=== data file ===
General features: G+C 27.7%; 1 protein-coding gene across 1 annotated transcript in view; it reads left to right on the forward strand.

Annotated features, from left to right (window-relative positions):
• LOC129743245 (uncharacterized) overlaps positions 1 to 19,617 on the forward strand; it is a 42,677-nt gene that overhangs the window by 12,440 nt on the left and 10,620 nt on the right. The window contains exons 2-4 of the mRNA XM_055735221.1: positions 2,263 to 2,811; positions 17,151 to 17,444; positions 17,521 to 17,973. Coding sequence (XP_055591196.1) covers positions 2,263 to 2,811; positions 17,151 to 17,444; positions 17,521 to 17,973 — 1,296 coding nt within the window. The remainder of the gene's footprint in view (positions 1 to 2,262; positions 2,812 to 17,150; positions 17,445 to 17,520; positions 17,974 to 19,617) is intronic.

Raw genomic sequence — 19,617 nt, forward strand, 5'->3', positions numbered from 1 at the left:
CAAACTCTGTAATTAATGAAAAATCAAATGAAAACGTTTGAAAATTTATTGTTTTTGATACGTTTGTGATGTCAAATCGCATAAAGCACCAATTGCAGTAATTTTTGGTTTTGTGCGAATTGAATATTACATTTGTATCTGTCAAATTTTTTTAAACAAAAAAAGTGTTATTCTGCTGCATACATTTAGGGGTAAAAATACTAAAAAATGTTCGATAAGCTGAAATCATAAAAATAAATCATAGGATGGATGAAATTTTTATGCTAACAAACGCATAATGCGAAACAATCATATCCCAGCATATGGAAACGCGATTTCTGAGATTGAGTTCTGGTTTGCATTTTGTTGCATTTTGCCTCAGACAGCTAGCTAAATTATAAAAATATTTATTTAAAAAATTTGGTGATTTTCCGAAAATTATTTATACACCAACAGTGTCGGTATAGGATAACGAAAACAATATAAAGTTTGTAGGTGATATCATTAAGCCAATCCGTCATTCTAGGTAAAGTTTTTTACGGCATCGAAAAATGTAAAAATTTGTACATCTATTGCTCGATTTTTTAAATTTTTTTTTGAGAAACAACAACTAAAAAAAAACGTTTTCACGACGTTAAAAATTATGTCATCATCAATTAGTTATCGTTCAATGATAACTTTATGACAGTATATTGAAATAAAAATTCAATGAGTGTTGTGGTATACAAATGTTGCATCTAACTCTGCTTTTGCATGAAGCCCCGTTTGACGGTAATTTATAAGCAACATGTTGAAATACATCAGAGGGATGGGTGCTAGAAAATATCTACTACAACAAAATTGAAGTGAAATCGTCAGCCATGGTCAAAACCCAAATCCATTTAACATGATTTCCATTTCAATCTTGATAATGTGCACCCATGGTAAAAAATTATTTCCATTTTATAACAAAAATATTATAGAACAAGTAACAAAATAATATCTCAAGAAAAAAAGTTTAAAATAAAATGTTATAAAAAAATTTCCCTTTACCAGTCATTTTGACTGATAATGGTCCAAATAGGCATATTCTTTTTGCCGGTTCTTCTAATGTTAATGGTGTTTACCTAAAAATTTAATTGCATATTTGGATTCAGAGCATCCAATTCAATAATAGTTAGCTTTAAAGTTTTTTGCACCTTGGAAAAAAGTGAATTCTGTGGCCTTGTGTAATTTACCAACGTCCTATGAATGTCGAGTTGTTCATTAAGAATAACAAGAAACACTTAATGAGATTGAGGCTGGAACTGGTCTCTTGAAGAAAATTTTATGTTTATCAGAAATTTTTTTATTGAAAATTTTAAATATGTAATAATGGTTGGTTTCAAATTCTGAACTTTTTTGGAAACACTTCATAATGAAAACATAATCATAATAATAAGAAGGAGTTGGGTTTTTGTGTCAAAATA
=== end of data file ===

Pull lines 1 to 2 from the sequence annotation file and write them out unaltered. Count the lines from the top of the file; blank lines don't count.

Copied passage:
General features: G+C 27.7%; 1 protein-coding gene across 1 annotated transcript in view; it reads left to right on the forward strand.

Annotated features, from left to right (window-relative positions):